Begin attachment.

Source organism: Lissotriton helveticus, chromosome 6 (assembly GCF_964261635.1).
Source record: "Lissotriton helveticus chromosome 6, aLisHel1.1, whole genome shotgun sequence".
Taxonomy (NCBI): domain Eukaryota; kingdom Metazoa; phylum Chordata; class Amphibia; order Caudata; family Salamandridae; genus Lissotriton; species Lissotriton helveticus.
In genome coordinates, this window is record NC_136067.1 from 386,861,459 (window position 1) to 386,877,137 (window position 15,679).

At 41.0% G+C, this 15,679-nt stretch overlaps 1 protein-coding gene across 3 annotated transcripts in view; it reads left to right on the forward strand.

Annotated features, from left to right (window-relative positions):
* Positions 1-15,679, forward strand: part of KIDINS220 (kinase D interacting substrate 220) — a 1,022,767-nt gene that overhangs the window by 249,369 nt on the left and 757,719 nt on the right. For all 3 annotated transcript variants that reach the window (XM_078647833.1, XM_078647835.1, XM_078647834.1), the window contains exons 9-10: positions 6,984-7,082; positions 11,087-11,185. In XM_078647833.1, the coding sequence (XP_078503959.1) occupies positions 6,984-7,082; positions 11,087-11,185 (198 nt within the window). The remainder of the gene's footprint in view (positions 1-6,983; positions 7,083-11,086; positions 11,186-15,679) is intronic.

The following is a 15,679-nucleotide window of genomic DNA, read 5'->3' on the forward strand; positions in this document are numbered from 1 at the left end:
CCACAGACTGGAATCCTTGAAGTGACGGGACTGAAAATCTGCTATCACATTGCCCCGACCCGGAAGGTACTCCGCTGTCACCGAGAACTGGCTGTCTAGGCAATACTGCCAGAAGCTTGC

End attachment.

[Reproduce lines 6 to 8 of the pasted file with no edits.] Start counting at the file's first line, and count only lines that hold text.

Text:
Annotated features, from left to right (window-relative positions):
* Positions 1-15,679, forward strand: part of KIDINS220 (kinase D interacting substrate 220) — a 1,022,767-nt gene that overhangs the window by 249,369 nt on the left and 757,719 nt on the right. For all 3 annotated transcript variants that reach the window (XM_078647833.1, XM_078647835.1, XM_078647834.1), the window contains exons 9-10: positions 6,984-7,082; positions 11,087-11,185. In XM_078647833.1, the coding sequence (XP_078503959.1) occupies positions 6,984-7,082; positions 11,087-11,185 (198 nt within the window). The remainder of the gene's footprint in view (positions 1-6,983; positions 7,083-11,086; positions 11,186-15,679) is intronic.

The following is a 15,679-nucleotide window of genomic DNA, read 5'->3' on the forward strand; positions in this document are numbered from 1 at the left end: